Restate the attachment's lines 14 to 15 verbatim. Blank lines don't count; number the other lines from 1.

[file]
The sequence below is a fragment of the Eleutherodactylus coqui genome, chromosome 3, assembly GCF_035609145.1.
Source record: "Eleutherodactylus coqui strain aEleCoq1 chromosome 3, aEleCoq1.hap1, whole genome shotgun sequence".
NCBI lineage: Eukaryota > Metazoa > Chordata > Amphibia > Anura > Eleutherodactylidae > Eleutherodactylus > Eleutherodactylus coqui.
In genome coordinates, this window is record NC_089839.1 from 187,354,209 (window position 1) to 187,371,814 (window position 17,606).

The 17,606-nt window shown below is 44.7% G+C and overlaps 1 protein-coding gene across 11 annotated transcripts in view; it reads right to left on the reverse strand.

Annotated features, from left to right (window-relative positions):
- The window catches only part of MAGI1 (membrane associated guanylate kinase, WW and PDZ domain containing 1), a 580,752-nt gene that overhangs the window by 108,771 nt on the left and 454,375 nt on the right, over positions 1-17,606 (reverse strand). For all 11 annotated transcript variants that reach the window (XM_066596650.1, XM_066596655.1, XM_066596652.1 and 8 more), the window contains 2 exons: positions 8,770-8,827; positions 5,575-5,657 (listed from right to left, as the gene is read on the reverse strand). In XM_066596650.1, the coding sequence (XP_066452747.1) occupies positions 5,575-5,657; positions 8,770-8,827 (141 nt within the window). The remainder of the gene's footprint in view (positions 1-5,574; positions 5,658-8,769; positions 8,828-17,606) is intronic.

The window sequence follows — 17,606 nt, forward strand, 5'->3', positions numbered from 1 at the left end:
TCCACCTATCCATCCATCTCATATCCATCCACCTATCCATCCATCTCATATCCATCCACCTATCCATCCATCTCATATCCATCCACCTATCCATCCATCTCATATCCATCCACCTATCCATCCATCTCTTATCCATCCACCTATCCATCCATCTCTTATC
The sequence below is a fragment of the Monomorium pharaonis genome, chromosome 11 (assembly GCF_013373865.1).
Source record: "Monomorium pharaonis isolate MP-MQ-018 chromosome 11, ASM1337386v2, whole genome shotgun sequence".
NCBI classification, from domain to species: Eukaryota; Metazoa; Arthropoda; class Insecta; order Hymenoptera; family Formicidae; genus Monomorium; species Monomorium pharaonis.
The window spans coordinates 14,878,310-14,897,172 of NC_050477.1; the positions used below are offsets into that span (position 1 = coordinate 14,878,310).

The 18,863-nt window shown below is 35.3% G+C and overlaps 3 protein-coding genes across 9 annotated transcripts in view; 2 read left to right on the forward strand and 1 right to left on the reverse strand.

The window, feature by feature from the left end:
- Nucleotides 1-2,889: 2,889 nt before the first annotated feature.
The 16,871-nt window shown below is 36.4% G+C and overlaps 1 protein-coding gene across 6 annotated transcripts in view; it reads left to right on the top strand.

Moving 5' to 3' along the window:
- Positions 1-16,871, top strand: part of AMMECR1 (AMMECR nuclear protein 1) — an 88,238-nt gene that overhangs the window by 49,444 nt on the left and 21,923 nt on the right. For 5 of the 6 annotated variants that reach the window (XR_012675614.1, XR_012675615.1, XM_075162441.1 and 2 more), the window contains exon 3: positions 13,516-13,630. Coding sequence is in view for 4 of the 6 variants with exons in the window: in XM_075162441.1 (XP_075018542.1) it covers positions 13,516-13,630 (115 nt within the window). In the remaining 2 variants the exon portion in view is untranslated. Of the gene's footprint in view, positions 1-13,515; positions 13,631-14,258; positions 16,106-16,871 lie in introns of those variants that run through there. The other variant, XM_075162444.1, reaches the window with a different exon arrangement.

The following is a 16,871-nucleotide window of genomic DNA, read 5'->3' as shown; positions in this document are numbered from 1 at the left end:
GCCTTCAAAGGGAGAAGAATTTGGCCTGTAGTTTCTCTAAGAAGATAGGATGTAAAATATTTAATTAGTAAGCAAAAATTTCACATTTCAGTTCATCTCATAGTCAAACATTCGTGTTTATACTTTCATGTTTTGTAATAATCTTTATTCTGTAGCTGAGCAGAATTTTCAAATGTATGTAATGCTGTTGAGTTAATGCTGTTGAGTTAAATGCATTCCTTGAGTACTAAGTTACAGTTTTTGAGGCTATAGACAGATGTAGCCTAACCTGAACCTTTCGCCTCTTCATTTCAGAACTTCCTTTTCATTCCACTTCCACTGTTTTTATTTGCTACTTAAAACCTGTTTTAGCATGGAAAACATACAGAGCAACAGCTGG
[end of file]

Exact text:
The 18,863-nt window shown below is 35.3% G+C and overlaps 3 protein-coding genes across 9 annotated transcripts in view; 2 read left to right on the forward strand and 1 right to left on the reverse strand.

The window, feature by feature from the left end: